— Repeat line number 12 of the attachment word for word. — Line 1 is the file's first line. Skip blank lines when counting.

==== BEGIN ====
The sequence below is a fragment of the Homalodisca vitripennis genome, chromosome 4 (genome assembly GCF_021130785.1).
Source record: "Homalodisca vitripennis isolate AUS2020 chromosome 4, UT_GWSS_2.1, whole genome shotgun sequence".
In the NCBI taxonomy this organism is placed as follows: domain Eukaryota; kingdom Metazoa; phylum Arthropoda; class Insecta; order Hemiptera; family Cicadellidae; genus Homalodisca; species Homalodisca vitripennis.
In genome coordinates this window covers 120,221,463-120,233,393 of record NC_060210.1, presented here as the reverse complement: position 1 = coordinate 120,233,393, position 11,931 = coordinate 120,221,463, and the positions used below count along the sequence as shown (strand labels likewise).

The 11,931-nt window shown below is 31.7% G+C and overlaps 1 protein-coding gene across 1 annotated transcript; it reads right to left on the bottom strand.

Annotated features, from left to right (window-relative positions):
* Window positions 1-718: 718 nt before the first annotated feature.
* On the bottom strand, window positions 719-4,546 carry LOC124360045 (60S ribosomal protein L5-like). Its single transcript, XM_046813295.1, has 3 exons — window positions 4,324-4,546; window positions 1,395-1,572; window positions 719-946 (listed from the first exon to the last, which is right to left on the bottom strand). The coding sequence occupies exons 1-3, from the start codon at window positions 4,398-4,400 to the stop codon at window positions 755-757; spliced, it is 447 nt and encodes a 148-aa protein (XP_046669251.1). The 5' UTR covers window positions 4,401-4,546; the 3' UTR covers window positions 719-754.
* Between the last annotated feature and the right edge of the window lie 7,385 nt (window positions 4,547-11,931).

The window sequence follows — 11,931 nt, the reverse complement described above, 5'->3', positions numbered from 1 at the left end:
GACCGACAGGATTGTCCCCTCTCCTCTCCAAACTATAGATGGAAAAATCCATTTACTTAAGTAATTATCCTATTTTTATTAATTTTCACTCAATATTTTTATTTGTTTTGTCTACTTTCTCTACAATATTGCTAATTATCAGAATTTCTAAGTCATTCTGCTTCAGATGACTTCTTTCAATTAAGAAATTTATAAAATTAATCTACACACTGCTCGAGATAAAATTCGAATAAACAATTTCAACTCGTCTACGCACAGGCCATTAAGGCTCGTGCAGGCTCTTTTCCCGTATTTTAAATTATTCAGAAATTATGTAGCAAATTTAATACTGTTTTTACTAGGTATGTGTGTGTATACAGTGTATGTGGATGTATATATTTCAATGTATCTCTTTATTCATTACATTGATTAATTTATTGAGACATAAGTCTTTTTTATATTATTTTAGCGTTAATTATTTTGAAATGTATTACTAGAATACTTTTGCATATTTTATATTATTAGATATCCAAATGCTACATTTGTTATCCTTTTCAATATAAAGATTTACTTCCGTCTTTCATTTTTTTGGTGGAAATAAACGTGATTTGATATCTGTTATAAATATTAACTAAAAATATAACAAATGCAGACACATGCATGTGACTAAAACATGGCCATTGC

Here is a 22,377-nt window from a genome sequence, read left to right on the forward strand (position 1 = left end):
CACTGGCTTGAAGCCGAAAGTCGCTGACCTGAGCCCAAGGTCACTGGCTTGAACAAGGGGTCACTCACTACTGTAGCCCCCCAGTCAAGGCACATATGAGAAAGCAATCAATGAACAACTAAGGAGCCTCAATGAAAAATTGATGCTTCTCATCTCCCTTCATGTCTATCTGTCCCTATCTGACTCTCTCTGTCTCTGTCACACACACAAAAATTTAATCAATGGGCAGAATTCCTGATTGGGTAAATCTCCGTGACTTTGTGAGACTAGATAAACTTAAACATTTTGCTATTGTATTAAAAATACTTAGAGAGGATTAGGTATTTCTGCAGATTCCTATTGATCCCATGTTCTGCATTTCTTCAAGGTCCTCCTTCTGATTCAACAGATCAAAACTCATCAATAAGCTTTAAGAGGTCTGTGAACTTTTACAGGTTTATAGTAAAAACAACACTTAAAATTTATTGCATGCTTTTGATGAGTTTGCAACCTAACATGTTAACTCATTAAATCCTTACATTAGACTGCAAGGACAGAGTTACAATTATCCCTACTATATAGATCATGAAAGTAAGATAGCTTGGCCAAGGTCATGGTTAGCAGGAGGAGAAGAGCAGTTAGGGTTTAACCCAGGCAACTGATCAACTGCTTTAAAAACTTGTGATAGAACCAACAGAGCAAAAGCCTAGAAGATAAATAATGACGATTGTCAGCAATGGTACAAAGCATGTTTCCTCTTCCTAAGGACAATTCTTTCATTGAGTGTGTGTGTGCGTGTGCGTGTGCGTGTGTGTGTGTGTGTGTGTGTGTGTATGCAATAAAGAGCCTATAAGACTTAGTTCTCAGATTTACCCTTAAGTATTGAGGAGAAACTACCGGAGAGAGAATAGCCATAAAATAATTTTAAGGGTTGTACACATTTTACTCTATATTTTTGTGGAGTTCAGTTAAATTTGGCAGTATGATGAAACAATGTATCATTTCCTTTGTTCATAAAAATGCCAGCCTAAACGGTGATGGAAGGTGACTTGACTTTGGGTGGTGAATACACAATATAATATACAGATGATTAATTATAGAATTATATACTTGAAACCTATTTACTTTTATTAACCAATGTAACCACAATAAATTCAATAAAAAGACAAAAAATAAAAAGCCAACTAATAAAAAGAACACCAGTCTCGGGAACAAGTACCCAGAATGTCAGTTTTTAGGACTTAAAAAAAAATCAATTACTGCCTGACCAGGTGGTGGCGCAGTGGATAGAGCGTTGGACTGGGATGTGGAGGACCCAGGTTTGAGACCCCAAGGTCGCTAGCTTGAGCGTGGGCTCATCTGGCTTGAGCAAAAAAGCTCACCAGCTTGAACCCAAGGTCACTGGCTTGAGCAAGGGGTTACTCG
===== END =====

Here is a 22,377-nt window from a genome sequence, read left to right on the forward strand (position 1 = left end):